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Author Topic: Add option to add a fee to dead transactions  (Read 2219 times)
TierNolan
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June 26, 2011, 11:43:46 PM
 #21

Ahh.  The reason is probably because reusing keys is a bad idea, in general.  Many cryptosystems have are weak when an attacker is able to collect many cyphertexts all using the same key.  I don't know how much of a problem it is when using ECDSA, but all the textbooks since WWII have said not to do it unnecessarily.

Good to know Smiley

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The client could reduce this problem by keeping track of the addresses getting change, and chaining them into the following spend on the changeless side.

In this X+Y==A+(B-F) example, B is the change.  The next transaction the client does would be B+Z==C+D, or C+(D-F).  Then the next would be D+W, and so on.

Ideally, there would be some kind of incentive to reduce the total number of active transactions.  The recommended fee could be lower for transactions that combined lots of low value coins into high value coins.

Minimum fees based on the size of the transaction already mean that tiny coins have less value than larger coins.

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kjj
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June 27, 2011, 12:17:49 AM
 #22

Ideally, there would be some kind of incentive to reduce the total number of active transactions.  The recommended fee could be lower for transactions that combined lots of low value coins into high value coins.

Minimum fees based on the size of the transaction already mean that tiny coins have less value than larger coins.

Right now the default client enforces some limits on transaction fees, mostly to stop transaction spam.  Over time, those will go away, and each network node and miner will be able to set their own rules for accepting and relaying transactions, which means that there will be a market of sorts for fees.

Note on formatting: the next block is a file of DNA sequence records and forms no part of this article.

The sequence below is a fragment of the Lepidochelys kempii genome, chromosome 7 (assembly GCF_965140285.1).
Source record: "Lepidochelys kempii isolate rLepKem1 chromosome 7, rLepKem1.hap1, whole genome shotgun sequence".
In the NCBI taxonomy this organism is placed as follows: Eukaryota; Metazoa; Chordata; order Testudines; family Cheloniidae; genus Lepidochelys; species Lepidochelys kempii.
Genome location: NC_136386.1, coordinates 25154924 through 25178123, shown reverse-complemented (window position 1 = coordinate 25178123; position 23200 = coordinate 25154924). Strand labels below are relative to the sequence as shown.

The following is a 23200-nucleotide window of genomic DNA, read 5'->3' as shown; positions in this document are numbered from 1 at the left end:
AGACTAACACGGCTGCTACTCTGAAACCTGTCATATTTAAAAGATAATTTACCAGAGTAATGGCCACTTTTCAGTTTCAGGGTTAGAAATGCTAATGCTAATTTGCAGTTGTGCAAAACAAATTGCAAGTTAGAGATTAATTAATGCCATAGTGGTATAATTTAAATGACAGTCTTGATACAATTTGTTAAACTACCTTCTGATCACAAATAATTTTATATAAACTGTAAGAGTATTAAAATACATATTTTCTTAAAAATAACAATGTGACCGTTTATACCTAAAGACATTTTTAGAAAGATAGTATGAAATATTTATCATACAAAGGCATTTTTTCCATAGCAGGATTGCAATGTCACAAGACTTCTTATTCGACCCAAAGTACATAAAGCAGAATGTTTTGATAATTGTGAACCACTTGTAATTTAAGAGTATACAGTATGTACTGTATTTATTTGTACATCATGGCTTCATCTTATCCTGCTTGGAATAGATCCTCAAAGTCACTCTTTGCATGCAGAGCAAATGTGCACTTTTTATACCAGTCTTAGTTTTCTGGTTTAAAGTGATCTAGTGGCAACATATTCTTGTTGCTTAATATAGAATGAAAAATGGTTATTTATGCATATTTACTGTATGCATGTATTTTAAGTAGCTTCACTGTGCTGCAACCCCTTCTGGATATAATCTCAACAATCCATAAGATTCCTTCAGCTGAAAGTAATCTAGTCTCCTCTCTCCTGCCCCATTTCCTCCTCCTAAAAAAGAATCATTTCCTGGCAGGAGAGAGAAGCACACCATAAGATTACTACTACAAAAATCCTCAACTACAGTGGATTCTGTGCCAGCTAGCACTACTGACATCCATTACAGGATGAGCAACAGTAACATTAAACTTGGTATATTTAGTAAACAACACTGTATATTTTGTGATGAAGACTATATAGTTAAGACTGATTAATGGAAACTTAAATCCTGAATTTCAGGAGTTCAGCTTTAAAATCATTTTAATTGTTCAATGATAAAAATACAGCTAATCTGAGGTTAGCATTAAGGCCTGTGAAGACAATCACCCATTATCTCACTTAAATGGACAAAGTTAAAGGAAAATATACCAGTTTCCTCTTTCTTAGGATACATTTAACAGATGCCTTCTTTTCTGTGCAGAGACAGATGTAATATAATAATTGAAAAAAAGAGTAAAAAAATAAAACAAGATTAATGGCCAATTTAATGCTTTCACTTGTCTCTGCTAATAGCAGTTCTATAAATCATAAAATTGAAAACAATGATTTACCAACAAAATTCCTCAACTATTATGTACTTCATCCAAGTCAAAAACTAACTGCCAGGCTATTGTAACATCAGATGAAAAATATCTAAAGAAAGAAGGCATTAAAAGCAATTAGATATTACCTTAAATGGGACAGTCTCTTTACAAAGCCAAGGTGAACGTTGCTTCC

But, when there are a lot of transactions to process, the miners will evaluate them in the terms that make sense to them.  That mostly means that they will want a high ratio of fee to work.  Each input to a transaction involves a certain amount of work, so there is no possible way to provide incentives to miners for consolidation transactions.

So, while consolidation may be useful to other parts of the network, it will not be prioritized by the group capable of making it actually happen.

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June 27, 2011, 06:20:24 AM
 #23

Why isn't a dependent transaction which pays a fee all that is needed? This requires no dropping of existing transactions.

1. A+B -> C + D
2. D+E -> F + (G - Fee)

In this case the Fee pays for both transaction 1 and transaction 2.
The only problem seems to be if you make a transaction with zero change and then want to add an additional fee. But that is up to the choice of the sender anyway.
TierNolan
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June 27, 2011, 09:04:54 AM
 #24

Why isn't a dependent transaction which pays a fee all that is needed? This requires no dropping of existing transactions.

1. A+B -> C + D
2. D+E -> F + (G - Fee)

In this case the Fee pays for both transaction 1 and transaction 2.

A zero fee transaction won't propagate and neither will one that collides with another transaction.  If you have a rule that higher transaction fee transactions that have all the same inputs and outputs replace the older transaction, then it doesn't matter if the node has seen the earlier transaction or not, it will propagate.

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TierNolan
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June 27, 2011, 09:47:18 PM
 #25

Ahh.  The reason is probably because reusing keys is a bad idea, in general.  Many cryptosystems have are weak when an attacker is able to collect many cyphertexts all using the same key.  I don't know how much of a problem it is when using ECDSA, but all the textbooks since WWII have said not to do it unnecessarily.

Good to know Smiley


Does this mean that you shouldn't ask people to send money to an address once you have sent money from the address?

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